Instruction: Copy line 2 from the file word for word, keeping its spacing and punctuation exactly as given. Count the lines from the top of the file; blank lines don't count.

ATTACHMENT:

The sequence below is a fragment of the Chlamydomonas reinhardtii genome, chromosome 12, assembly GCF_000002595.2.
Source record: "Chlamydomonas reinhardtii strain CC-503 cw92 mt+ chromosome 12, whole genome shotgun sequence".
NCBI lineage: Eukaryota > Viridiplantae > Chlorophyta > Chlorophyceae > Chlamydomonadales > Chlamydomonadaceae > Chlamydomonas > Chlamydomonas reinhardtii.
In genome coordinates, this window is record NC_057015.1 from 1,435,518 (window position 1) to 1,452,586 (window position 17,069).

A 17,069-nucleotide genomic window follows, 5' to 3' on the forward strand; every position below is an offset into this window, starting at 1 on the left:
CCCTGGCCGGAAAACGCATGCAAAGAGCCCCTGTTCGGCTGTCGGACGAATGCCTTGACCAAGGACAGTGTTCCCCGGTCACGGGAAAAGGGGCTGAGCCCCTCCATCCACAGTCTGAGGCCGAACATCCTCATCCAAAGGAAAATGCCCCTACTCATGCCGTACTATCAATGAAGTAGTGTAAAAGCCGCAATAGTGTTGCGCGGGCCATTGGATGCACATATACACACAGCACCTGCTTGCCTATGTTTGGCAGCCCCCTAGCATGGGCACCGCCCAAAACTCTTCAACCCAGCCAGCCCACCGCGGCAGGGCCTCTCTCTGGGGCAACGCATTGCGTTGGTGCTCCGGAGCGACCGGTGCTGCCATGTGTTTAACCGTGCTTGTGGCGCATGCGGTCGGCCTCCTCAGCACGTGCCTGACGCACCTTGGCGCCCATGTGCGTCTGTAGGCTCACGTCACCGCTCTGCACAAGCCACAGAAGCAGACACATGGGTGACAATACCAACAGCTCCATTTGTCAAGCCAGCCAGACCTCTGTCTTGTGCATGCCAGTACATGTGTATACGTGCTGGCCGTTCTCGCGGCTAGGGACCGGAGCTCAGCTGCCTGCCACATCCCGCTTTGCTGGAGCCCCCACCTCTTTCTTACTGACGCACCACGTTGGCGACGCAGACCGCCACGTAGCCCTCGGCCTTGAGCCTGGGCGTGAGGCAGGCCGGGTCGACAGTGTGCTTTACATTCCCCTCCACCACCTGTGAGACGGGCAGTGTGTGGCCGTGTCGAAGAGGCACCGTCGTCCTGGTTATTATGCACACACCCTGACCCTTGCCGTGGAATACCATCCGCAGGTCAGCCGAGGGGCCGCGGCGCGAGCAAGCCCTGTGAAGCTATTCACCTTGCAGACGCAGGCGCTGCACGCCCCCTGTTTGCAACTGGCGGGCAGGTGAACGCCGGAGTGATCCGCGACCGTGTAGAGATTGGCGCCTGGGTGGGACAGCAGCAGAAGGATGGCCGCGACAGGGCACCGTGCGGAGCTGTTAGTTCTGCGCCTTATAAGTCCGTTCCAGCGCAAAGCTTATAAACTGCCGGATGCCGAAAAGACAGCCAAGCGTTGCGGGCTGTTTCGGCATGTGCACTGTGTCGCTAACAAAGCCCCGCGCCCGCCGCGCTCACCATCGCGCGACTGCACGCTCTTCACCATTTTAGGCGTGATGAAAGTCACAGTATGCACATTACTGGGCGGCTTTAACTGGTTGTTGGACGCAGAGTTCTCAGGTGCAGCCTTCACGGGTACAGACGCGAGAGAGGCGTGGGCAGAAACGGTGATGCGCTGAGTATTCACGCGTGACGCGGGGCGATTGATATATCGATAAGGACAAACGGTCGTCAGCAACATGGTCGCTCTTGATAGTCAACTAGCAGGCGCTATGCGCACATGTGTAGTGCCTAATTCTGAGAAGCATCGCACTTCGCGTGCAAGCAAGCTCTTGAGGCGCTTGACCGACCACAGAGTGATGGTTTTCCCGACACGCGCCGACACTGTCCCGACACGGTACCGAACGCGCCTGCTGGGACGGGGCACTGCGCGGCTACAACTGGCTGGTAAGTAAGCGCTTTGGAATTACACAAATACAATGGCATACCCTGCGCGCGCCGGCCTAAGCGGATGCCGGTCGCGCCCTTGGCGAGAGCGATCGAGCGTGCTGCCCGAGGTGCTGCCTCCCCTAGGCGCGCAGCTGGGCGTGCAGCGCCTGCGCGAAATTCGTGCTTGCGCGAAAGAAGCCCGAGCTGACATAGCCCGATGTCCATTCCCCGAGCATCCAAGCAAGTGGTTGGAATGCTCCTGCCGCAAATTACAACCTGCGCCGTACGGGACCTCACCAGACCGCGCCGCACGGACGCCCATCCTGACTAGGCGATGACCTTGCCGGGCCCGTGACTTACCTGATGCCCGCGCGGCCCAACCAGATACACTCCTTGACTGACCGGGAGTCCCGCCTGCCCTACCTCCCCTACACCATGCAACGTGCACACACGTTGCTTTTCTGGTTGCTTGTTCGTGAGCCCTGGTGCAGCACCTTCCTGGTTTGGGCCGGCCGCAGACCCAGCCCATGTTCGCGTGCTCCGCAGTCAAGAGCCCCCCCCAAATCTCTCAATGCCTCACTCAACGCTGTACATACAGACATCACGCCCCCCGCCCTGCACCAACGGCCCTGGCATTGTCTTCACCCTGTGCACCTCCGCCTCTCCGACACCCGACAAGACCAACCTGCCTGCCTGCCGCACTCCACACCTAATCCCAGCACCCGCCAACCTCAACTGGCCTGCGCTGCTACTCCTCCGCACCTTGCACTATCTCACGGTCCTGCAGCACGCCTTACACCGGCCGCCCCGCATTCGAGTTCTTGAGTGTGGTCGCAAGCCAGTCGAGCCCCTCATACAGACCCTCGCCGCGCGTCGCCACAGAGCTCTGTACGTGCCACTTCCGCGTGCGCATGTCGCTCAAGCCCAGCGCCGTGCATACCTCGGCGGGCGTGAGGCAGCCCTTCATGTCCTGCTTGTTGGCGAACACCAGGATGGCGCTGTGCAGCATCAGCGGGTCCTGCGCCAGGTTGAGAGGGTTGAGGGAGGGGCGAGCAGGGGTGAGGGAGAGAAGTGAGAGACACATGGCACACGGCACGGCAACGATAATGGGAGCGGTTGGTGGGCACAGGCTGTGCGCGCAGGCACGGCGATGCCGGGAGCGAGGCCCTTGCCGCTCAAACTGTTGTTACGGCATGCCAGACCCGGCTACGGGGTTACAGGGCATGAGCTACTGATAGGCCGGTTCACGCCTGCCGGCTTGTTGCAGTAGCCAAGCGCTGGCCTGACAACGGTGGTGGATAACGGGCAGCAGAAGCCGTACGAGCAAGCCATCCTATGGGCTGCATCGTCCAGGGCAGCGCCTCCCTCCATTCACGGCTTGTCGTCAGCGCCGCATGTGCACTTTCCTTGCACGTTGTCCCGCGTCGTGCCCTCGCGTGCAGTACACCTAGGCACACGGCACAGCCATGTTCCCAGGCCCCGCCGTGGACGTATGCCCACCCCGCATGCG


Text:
Source record: "Chlamydomonas reinhardtii strain CC-503 cw92 mt+ chromosome 12, whole genome shotgun sequence".